ORONO – After less than a year overseeing the Orono police and fire departments, the town’s director of public safety is leaving to take a job with the Maine Department of Public Safety.
Cliff Wells resigned effective Friday, although he had made his intentions known last week, Orono Town Manager Cathy Conlow said on Thursday.
Hired last December, Wells was responsible for both the fire and police departments, which previously had been headed by a police and fire chief. Wells is a former deputy police chief in New Jersey who served for eight years as the director of the Penobscot Regional Communications Center, which dispatches police and emergency services for much of Penobscot County.
Conlow said that Wells indicated that he was returning to the communications field that he liked. “He took a job with the state to go back to doing that,” the town manager said.
Later this month, Wells will begin his job as the new head of the Consolidated Emergency Communications Bureau under the Maine Department of Public Safety, itself an operation in transition. The bureau had been the responsibility of the state police, which also comes under the department, but now will be expanded to better meet changes in dispatching operations, Stephen McCausland, spokesman for the public safety department, said Thursday.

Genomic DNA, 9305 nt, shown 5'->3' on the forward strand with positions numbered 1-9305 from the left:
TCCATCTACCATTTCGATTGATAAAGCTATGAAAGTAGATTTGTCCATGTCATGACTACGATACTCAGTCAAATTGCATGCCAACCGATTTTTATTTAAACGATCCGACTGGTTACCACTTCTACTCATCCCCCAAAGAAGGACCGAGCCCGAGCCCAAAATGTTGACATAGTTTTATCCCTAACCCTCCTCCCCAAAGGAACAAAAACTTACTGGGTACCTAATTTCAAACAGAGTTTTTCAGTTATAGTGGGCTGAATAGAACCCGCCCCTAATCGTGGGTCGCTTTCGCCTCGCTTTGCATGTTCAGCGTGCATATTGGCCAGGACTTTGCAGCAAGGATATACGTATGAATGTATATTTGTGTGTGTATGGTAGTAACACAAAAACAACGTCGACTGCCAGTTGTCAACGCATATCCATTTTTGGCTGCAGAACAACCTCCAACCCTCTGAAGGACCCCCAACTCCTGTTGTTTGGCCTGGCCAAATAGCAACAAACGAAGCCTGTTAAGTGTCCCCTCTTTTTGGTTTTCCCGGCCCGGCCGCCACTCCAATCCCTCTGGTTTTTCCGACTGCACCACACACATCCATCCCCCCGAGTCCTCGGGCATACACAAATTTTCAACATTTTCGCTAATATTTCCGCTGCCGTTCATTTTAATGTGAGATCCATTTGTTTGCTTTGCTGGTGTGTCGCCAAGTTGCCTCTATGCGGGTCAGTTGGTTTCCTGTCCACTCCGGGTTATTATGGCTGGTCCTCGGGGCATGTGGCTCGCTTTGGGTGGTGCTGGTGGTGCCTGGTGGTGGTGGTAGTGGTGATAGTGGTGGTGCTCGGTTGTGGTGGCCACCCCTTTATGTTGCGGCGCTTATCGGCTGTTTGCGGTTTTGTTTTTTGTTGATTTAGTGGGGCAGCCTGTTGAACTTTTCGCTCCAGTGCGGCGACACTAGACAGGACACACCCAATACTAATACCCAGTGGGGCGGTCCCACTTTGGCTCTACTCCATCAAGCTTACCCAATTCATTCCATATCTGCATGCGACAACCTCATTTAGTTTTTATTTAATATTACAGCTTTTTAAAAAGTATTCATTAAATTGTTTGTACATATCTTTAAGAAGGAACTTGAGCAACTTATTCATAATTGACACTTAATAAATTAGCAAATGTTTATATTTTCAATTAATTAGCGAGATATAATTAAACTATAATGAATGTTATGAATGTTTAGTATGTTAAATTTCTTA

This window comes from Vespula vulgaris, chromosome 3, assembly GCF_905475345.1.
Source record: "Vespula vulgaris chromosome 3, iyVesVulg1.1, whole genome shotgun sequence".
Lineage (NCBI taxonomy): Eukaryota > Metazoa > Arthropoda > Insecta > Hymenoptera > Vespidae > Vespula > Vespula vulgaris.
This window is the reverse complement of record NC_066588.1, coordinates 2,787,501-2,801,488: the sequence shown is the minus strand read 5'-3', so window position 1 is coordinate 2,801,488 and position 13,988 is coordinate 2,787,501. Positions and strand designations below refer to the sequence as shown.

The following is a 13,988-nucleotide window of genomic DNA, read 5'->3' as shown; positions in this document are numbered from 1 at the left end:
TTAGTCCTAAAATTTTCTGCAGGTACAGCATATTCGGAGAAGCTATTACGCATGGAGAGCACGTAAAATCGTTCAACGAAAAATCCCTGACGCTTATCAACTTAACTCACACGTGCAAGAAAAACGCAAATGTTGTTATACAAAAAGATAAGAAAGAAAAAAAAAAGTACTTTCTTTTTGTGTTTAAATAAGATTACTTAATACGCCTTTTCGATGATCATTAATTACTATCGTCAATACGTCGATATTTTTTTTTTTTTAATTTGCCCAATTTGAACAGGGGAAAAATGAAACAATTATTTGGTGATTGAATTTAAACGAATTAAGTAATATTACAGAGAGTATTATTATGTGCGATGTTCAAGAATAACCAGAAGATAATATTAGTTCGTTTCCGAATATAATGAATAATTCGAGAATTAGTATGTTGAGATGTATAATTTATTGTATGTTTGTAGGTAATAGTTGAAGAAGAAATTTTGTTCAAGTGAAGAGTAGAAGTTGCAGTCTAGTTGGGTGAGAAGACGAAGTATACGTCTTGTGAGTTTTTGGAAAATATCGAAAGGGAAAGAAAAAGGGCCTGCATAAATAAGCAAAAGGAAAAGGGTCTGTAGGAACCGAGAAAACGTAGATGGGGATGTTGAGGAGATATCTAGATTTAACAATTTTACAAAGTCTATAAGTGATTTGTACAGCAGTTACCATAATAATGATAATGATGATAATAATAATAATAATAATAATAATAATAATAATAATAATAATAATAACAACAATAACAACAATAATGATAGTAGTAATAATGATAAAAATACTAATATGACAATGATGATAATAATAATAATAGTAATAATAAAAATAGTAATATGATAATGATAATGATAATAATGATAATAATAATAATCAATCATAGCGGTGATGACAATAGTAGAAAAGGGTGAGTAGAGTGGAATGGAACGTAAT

Wells’ salary has been set at $58,000 plus benefits, compared to the $67,275 plus benefits he was earning in Orono.
Wells will oversee the public safety communications centers in Gray, Orono, Augusta and Houlton at a time that the state is looking to expand its communications and dispatching services, such as dispatching for other police and fire and rescue agencies. The state already does some of those services in Augusta and Gardiner, McCausland said.
In Orono, Conlow said she is mulling over whether to replace Wells or revert to the way things were before. Although having a public safety director works in some communities, she said it might be better in Orono to rely on what she called the “talent” within each of the departments.
She said that Buddy Webb, who served as deputy fire chief, and Deputy Police Chief Gary Duquette stepped up to do what was needed until Wells was hired.
“There’s the talent there and I don’t know why I would go looking for any different talent,” she said.